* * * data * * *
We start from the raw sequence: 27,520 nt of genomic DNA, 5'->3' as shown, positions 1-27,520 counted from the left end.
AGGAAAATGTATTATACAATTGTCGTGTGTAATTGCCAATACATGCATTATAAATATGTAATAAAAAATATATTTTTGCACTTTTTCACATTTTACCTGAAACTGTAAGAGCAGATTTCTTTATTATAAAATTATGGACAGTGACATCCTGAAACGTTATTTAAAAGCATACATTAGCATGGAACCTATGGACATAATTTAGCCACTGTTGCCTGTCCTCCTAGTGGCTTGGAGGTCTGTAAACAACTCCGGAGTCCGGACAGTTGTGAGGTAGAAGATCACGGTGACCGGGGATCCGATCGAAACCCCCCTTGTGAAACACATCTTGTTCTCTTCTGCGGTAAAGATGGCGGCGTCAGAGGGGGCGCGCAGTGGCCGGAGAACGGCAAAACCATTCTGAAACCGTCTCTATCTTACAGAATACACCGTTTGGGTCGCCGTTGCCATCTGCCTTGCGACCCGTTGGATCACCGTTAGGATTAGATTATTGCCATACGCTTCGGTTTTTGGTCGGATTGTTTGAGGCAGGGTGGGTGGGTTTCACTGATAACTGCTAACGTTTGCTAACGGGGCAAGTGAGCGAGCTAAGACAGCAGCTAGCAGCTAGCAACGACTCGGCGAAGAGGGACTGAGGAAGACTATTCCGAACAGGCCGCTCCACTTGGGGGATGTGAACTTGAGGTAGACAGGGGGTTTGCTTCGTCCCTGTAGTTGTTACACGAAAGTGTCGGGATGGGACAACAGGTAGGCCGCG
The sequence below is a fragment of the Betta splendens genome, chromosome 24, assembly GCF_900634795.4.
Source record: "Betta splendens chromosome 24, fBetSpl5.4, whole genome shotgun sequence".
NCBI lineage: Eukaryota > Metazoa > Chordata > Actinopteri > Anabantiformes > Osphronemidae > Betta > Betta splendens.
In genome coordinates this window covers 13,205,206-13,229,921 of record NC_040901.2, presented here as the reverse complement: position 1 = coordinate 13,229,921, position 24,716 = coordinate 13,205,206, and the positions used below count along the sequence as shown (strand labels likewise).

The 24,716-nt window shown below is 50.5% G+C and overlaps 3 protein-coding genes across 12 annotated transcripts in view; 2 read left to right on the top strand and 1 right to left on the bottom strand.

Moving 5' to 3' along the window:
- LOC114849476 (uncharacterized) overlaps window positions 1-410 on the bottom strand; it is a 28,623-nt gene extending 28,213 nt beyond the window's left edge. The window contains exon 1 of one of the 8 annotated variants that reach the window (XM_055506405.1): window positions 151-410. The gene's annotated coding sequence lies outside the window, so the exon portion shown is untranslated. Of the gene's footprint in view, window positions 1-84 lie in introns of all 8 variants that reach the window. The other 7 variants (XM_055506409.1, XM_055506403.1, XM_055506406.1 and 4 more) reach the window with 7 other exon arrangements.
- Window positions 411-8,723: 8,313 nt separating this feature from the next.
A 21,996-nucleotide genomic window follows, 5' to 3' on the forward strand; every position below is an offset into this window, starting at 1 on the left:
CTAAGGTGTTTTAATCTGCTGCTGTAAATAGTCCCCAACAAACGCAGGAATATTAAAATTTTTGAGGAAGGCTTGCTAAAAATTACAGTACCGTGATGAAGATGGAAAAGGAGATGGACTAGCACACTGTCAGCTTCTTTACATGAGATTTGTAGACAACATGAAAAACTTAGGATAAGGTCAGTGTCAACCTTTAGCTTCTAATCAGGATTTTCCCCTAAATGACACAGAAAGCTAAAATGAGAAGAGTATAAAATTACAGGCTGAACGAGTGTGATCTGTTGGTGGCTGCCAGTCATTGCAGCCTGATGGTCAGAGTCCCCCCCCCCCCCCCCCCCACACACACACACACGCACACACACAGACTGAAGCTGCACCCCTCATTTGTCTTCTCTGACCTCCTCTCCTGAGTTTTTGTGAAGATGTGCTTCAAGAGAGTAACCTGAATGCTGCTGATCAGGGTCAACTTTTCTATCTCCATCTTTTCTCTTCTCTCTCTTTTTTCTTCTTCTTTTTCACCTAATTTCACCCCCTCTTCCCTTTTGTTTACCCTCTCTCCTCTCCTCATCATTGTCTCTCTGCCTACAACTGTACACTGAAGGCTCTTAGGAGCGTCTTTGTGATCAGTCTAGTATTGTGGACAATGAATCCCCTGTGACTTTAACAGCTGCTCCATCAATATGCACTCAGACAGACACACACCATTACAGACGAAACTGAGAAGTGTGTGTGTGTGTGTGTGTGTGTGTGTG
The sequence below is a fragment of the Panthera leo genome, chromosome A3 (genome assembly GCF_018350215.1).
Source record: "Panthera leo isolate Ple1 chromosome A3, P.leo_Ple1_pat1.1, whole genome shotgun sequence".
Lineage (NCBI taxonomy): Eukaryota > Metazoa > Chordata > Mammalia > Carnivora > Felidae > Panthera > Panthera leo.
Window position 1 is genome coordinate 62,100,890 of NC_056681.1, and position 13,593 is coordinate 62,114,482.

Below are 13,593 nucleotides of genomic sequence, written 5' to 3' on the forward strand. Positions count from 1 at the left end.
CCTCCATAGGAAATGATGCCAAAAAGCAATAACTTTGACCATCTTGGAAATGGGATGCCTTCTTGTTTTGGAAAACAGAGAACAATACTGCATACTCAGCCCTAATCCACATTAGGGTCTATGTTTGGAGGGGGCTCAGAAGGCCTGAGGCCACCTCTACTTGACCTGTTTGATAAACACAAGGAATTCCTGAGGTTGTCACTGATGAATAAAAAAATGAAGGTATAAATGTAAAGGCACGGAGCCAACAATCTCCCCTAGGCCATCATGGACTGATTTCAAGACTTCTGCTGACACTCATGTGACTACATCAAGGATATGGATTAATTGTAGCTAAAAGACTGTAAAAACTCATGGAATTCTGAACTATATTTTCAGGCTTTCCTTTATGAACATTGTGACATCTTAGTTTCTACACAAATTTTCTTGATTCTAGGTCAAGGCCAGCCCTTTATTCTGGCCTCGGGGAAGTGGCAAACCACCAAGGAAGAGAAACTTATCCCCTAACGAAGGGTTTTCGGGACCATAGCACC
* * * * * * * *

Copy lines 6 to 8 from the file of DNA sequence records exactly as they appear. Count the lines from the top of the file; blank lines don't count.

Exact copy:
In genome coordinates this window covers 13,205,206-13,229,921 of record NC_040901.2, presented here as the reverse complement: position 1 = coordinate 13,229,921, position 24,716 = coordinate 13,205,206, and the positions used below count along the sequence as shown (strand labels likewise).

The 24,716-nt window shown below is 50.5% G+C and overlaps 3 protein-coding genes across 12 annotated transcripts in view; 2 read left to right on the top strand and 1 right to left on the bottom strand.

Moving 5' to 3' along the window: